Consumer Reports: Slugging and more skin care trends
SPRINGFIELD, Mo. (KY3) -While there’s no shortage of skin care fads promising flawless, younger-looking skin, dermatologists say one trend taking the internet by storm—called slugging—might actually be good for you. Others can be downright harmful. Consumer Reports tackles the do’s and don’ts of recent skin care trends.
Comparisons to a slimy mollusk as part of your beauty routine might not sound very appealing, but petroleum jelly for skin care use has been around for more than a hundred years.
Fast forward to today: Slugging has become a TikTok sensation, with a whopping 282 million views. The claim: Apply the sticky stuff on your face at bedtime and slugging believers all but guarantee you’ll wake up to “glass skin” in the morning.
Whether slugging will make you look as clear as glass is debatable, but for a lot of people—especially those with dry, aging, or damaged skin—it can be super-beneficial. Why?
Petroleum jelly, found in products such as Vaseline and Aquaphor, helps lock in moisture by acting as a protective barrier.
But it can lead to irritation and breakouts if you first apply products containing retinol or other acne-fighting ingredients, or alpha hydroxy acids found in anti-aging creams.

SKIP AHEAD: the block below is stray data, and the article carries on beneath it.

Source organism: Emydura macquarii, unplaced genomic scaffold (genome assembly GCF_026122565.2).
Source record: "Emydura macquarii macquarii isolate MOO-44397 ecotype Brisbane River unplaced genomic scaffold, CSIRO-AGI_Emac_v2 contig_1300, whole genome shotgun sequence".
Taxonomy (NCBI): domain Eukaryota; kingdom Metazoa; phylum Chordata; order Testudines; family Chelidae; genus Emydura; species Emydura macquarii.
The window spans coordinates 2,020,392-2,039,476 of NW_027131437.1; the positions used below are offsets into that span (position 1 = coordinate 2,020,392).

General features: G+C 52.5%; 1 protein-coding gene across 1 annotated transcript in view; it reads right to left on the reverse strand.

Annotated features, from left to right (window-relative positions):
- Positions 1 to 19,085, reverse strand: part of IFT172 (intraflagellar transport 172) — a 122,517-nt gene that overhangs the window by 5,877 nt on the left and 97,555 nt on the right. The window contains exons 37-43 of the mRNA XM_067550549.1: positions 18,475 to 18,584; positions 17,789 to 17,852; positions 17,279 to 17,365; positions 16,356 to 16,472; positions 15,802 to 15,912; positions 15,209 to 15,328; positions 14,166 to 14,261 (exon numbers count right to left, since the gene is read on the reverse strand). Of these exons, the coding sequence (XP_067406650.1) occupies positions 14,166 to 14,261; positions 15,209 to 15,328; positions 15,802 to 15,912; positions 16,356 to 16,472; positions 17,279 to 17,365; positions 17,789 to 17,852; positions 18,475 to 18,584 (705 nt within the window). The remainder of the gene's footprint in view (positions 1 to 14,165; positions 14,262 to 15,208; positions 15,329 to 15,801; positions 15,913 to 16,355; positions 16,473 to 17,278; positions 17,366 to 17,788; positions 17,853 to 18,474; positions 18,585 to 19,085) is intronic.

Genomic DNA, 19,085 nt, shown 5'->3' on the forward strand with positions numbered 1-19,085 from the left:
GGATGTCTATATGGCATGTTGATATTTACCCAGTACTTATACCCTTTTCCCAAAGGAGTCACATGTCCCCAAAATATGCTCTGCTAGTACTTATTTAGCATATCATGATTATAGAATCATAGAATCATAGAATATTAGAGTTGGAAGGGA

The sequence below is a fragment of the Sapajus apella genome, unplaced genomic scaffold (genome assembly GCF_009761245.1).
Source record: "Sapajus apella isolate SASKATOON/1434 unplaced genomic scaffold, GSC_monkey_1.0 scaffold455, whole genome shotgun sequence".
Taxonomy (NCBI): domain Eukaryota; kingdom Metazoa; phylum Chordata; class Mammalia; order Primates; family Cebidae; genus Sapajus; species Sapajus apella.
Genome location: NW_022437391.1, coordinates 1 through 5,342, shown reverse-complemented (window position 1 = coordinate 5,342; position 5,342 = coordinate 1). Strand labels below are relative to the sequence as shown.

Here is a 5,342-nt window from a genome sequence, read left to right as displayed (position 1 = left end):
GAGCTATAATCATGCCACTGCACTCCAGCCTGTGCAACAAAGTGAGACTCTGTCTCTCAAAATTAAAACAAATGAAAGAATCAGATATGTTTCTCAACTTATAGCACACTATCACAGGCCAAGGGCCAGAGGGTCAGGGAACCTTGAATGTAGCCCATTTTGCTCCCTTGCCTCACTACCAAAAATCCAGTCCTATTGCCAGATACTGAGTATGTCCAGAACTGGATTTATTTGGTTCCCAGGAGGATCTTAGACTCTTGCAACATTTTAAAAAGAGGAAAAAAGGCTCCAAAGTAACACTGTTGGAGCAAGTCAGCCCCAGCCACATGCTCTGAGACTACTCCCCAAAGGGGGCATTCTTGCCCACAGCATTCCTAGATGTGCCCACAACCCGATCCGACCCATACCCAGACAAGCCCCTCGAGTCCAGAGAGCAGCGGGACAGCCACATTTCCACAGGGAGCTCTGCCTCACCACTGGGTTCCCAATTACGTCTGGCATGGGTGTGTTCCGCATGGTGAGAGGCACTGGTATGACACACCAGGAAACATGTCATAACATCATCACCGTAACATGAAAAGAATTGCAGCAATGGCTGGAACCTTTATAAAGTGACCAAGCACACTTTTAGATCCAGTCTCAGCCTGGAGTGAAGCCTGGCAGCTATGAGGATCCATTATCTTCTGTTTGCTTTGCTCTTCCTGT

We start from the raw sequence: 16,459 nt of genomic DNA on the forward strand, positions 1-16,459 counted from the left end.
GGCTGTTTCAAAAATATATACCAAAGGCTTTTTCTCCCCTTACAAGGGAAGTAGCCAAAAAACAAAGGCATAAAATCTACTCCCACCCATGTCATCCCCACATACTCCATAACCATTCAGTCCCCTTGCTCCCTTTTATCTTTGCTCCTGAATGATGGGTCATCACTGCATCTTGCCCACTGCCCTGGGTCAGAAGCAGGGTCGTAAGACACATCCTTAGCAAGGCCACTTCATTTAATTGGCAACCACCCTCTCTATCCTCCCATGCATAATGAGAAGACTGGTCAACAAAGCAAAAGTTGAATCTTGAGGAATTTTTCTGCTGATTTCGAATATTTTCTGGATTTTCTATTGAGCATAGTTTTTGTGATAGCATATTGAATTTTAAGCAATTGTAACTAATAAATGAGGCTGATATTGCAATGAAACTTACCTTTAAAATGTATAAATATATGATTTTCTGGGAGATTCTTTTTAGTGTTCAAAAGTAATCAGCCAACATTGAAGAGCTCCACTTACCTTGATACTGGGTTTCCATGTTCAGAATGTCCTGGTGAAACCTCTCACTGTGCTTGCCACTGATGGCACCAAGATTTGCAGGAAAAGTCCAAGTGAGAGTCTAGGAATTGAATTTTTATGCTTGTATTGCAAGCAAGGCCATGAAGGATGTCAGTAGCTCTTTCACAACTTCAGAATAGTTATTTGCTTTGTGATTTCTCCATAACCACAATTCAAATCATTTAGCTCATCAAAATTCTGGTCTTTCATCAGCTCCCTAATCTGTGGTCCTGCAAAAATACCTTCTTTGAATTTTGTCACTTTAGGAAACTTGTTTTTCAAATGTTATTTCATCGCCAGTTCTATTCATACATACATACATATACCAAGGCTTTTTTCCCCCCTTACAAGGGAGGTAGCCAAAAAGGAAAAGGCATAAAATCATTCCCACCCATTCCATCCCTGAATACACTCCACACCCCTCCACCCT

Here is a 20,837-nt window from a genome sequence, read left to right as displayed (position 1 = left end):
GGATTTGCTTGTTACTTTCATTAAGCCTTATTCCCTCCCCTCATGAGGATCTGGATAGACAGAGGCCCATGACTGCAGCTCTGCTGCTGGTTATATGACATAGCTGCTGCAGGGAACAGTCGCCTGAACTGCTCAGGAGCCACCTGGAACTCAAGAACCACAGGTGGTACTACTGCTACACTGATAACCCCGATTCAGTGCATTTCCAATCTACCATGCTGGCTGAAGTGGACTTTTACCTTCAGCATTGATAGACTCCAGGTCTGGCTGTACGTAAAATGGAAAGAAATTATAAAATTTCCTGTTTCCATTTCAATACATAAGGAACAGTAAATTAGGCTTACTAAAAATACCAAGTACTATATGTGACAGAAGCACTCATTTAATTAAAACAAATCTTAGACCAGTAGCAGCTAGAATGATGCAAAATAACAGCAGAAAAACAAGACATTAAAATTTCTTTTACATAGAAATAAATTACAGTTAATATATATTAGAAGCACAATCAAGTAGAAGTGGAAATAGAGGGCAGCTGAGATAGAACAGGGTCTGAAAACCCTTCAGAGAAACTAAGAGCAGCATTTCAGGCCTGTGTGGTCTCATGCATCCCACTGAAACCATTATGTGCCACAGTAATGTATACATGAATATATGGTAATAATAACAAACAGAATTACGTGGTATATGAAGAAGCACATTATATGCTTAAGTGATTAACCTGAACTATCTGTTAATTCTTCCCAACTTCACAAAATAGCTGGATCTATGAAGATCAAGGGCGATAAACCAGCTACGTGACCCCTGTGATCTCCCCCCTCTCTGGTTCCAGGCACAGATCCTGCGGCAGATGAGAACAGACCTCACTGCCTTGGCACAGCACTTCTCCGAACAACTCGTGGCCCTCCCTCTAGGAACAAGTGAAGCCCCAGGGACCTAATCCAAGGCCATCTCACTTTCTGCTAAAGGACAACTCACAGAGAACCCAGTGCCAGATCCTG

The craze doesn’t stop there. Hair slugging, said to promote hair growth, is also gaining traction. But Consumer Reports says not so fast: Putting petroleum jelly on your scalp won’t help it grow and could worsen dandruff. Applying it to your ends can keep hair hydrated.
And there’s more news in the beauty department. That twice-a-day face washing routine? Consumer Reports says it might not always be necessary. Washing to remove dirt and makeup is necessary, but it’s very important to know your skin type. If you have dry or sensitive skin, you can probably get by just rinsing in the morning and washing your face in the evening. If you have oily skin, you’re probably going to need to wash twice a day.
One trend getting a definite thumbs-down is skin-lightening creams. Marketed toward darker- skinned women, these products may contain harmful chemicals, such as mercury. A lot of these chemicals have been linked to hormonal changes—and even cancer—so be sure to read the label and stay away if anything questionable is in the product.
Sunscreen is one skin care regimen that never goes out of vogue. Consumer Reports says it’s important to protect your skin year-round from powerful and damaging ultraviolet rays.
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